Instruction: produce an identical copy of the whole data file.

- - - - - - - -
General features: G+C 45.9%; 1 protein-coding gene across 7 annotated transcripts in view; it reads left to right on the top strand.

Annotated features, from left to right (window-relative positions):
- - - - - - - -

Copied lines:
General features: G+C 45.9%; 1 protein-coding gene across 7 annotated transcripts in view; it reads left to right on the top strand.

Annotated features, from left to right (window-relative positions):